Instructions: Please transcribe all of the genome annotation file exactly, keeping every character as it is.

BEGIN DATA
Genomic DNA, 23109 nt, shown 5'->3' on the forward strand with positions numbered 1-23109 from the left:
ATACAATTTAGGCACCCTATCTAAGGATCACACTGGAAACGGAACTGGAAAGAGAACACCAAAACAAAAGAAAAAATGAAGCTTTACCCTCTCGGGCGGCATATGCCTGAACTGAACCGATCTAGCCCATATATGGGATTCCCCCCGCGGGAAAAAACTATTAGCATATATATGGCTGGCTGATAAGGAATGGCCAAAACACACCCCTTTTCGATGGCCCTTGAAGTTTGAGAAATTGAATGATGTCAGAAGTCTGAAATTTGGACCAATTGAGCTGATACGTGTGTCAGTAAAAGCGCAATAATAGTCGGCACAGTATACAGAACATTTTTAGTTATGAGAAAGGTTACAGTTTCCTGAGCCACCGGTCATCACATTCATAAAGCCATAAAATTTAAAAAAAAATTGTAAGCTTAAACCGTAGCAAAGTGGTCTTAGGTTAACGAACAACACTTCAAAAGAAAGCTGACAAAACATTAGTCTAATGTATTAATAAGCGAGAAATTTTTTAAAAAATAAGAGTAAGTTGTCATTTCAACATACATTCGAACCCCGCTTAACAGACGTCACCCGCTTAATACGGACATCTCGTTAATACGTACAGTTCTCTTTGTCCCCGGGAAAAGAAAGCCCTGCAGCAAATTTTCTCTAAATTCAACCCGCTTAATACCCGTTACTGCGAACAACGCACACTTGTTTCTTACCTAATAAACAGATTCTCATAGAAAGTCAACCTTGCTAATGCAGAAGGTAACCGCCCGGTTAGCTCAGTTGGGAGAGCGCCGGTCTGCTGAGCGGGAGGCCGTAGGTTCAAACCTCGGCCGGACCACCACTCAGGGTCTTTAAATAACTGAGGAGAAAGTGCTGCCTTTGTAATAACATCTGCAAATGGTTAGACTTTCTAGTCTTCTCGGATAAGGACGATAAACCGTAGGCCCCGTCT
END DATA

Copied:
Genomic DNA, 23109 nt, shown 5'->3' on the forward strand with positions numbered 1-23109 from the left:
ATACAATTTAGGCACCCTATCTAAGGATCACACTGGAAACGGAACTGGAAAGAGAACACCAAAACAAAAGAAAAAATGAAGCTTTACCCTCTCGGGCGGCATATGCCTGAACTGAACCGATCTAGCCCATATATGGGATTCCCCCCGCGGGAAAAAACTATTAGCATATATATGGCTGGCTGATAAGGAATGGCCAAAACACACCCCTTTTCGATGGCCCTTGAAGTTTGAGAAATTGAATGATGTCAGAAGTCTGAAATTTGGACCAATTGAGCTGATACGTGTGTCAGTAAAAGCGCAATAATAGTCGGCACAGTATACAGAACATTTTTAGTTATGAGAAAGGTTACAGTTTCCTGAGCCACCGGTCATCACATTCATAAAGCCATAAAATTTAAAAAAAAATTGTAAGCTTAAACCGTAGCAAAGTGGTCTTAGGTTAACGAACAACACTTCAAAAGAAAGCTGACAAAACATTAGTCTAATGTATTAATAAGCGAGAAATTTTTTAAAAAATAAGAGTAAGTTGTCATTTCAACATACATTCGAACCCCGCTTAACAGACGTCACCCGCTTAATACGGACATCTCGTTAATACGTACAGTTCTCTTTGTCCCCGGGAAAAGAAAGCCCTGCAGCAAATTTTCTCTAAATTCAACCCGCTTAATACCCGTTACTGCGAACAACGCACACTTGTTTCTTACCTAATAAACAGATTCTCATAGAAAGTCAACCTTGCTAATGCAGAAGGTAACCGCCCGGTTAGCTCAGTTGGGAGAGCGCCGGTCTGCTGAGCGGGAGGCCGTAGGTTCAAACCTCGGCCGGACCACCACTCAGGGTCTTTAAATAACTGAGGAGAAAGTGCTGCCTTTGTAATAACATCTGCAAATGGTTAGACTTTCTAGTCTTCTCGGATAAGGACGATAAACCGTAGGCCCCGTCT